Thursday, February 17, 2011

Before Adam West's Batman Was, It Was

Recently, I watched the first (1943) Batman serial.

To say that it was somewhat... cracked is an understatement.

Not entirely in a bad way, though. (FYI, "Batman's ray gun" was actually a stolen piece of villain's equipment which he just happened to be using because it was convenient.)

According to Wikipedia, this serial introduced the "Batcave proper" (although they called it the "Bat's Cave") and also strongly influenced later depictions of Alfred, and additionally was an enormous influence on major parody fodder for the "Adam West Batman" series.

Although I don't recall ever seeing a desk in the Batcave.

Yes, really. A desk. I guess they wouldn't have come up with a computer for him to sit at just yet.

Incidentally, not only is this one of the smallest and least cavernous Batcaves I've ever seen, it also apparently has one really stupid bat that can't fly in a straight line-it keeps going backwards. (I know I shouldn't pick on the "special effects," but I can't help it.)

Batman and an incredibly curly-haired Robin are actually supposedly secret agents for the government in this, reason being that '40s to '50s era censorship didn't permit depiction of flouting authority without said flouters being punished in some way. (If you've ever read The Ox-Bow Incident and then watched the film adaptation from that time period [or vice versa], the significant plot changes are a direct result of similar censorship.)

Batman calling the police on a police callbox frankly made me smile, if only because it made me think of the TARDIS (even if it had no resemblance to the TARDIS at all).

His calling card, folks:

The plot of the main story opens when Bruce Wayne and his girlfriend (who, in one of the last episodes of the serial, inexplicably is suddenly his fiance and probably knows his identity even though before she was completely clueless about it) go to pick up her uncle from jail.

Her uncle was supposedly wrongly imprisoned, but nobody who matters (i.e. the judge and jury) believes him on this point, even though everybody else takes his statements of innocence at face value. He's a rather harmless-seeming old man, which makes this even more incongruous. (Incidentally, it was a corporate crime he was accused of.)

Before they get to the prison, a couple of suspicious looking guys pick him up and drive off with him. When Bruce and company notice and pursue, they manage to get out of sight for a minute, spin around on the road...

...and cause their car to change color via the magic of incredible special effects pulling a tarp blocking a bright light out of the way and swapping license plates (and disguising the driver with a hat while having the others hide beneath the view of the windows).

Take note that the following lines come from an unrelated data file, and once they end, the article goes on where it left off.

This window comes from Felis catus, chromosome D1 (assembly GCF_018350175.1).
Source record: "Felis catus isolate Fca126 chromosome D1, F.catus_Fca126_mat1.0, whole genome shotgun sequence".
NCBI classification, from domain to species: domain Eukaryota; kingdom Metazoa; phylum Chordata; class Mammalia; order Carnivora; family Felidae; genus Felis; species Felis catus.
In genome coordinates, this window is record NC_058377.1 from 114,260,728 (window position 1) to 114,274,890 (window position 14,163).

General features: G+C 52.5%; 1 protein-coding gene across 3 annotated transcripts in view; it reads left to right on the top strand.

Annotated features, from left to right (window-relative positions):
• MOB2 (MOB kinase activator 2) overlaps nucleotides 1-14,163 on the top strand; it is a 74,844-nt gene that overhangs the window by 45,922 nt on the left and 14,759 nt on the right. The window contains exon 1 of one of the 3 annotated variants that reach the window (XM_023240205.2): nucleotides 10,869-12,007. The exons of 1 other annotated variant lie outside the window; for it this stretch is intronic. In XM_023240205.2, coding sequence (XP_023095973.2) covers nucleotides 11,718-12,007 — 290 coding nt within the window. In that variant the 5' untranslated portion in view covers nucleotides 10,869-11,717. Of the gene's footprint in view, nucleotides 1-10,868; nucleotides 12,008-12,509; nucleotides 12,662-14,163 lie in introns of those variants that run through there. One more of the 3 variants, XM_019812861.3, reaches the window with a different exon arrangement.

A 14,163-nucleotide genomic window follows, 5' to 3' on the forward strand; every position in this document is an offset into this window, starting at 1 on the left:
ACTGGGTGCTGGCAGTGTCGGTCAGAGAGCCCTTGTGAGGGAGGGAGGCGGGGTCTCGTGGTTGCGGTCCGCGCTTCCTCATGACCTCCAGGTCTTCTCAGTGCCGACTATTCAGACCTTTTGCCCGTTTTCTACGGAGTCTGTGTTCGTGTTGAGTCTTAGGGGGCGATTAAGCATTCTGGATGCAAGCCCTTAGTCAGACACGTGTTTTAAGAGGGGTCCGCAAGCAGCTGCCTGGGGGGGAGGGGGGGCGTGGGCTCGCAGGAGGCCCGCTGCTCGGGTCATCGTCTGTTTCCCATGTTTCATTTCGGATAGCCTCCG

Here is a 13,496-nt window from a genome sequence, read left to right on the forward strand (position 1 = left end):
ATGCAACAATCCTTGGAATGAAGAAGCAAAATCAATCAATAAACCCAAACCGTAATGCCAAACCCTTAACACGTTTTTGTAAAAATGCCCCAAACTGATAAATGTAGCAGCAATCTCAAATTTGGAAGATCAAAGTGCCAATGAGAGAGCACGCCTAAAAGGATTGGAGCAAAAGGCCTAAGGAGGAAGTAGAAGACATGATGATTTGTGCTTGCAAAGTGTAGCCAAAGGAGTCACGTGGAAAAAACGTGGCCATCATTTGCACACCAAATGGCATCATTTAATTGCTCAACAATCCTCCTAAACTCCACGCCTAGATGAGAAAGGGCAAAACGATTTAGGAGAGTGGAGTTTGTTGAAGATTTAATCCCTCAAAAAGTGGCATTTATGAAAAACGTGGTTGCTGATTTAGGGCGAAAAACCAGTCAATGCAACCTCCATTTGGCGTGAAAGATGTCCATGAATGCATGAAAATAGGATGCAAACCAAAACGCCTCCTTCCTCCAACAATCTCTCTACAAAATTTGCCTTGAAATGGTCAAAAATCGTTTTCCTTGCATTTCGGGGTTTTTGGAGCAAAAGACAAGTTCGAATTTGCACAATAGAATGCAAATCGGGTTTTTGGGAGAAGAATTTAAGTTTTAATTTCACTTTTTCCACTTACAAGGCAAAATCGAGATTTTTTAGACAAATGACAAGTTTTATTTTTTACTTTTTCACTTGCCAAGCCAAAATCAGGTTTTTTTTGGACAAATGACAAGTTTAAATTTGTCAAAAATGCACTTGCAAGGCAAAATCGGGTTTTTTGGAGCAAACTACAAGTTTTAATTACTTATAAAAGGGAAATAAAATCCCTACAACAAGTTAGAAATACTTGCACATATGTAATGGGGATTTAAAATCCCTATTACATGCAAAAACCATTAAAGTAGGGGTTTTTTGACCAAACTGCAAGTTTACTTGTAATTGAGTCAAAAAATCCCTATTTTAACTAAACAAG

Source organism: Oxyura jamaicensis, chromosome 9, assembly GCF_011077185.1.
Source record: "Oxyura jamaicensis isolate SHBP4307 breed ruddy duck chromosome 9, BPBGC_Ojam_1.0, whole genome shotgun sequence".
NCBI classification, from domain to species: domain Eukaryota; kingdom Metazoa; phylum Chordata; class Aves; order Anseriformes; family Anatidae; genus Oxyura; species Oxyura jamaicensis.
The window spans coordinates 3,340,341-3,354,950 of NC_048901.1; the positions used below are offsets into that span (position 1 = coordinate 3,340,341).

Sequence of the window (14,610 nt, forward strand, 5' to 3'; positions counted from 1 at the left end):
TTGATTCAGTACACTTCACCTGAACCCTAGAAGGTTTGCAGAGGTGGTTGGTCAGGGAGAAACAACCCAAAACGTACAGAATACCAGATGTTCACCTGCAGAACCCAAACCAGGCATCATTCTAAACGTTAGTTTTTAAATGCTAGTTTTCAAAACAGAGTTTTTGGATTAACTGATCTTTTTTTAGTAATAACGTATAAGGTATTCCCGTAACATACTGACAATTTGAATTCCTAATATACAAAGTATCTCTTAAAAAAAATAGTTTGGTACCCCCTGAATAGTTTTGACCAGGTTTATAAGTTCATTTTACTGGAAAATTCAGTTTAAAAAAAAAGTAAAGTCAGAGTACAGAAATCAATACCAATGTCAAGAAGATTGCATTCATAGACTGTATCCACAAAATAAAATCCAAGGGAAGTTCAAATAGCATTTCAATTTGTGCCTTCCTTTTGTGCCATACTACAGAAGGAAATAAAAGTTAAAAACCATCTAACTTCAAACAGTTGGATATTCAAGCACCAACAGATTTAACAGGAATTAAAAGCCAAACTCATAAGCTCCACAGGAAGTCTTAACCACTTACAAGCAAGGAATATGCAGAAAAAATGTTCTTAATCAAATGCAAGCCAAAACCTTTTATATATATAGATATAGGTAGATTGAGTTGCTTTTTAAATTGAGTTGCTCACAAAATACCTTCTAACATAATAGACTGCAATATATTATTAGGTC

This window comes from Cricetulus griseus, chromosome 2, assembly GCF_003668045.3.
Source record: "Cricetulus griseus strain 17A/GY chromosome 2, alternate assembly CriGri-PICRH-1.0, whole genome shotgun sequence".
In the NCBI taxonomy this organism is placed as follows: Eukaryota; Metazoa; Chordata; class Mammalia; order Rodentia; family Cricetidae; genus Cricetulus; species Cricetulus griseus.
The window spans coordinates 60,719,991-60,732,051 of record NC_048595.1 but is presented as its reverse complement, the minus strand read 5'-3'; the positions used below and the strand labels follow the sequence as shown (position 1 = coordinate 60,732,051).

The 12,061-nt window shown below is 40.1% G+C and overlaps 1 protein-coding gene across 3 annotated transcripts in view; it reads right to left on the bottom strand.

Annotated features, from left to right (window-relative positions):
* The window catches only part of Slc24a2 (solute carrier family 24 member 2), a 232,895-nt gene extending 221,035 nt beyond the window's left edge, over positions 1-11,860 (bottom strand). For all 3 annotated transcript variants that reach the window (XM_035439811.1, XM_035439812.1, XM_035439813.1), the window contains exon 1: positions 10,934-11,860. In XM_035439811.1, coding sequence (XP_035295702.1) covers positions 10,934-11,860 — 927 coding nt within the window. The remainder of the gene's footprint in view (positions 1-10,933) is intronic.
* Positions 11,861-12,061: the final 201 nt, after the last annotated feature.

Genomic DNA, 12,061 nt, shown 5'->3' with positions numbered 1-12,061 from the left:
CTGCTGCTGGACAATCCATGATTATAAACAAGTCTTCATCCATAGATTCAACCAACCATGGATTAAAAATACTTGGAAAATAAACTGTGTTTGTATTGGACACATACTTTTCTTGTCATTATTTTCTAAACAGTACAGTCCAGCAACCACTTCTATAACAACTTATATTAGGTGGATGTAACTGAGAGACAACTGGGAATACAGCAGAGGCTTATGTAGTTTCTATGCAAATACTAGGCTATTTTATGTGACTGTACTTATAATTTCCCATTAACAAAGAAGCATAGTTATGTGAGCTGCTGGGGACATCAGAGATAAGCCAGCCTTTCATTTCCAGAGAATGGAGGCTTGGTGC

Having lost their pursuers, the villains return to their headquarters in "Little Tokyo," which has been abandoned because, as the narrator cheerily relates, all the "sneaky Japs" have been rounded up and carted off.

All of them except for the villain, Doctor Prince Tito Daka.

(He's the one wearing bad makeup that's supposed to make him look Japanese and smoking a cigarette.) When I call him "Doctor Prince Tito Daka," it's because he was generally referred to as "Dr. Daka," his name was also established as "Tito Daka" (yes, really), and he was often called "Prince Daka" as well. It's possible that "Prince" was supposed to replicate the impression of the honorific "-sama," but I'm not sure I want to give them that much credit.

Anyway, Dr. Daka's evil plot involves mind-controlling people as "zombies" with incredible strength and using a "radium gun" (the aforementioned ray gun) to commit acts of sabotage, recruiting disgraced former businessmen and the like as minions.

And pretty much all of this is established in the first chapter.

This serial is an amusing artifact of its time period, and I think that people interested in comic book characters might be interested to watch it purely for its historical amusement value.

That's not even going into the increasingly ludicrous cliffhangers, which in the serial's climax involves about three or four scenes being added that changed what happened when the final cliffhanger resolved. (I'll probably save talking about some aspects of this for later posts.) To give you an idea of it, the "Batman's ray gun" scene takes place around when the cliffhanger of the previous episode appears, and in the cliffhanger, they conveniently omit Batman falling out of the armored car just before it flies over the literal cliff.

I would talk more, but I think that's enough for one post.

-Signing off.

No comments: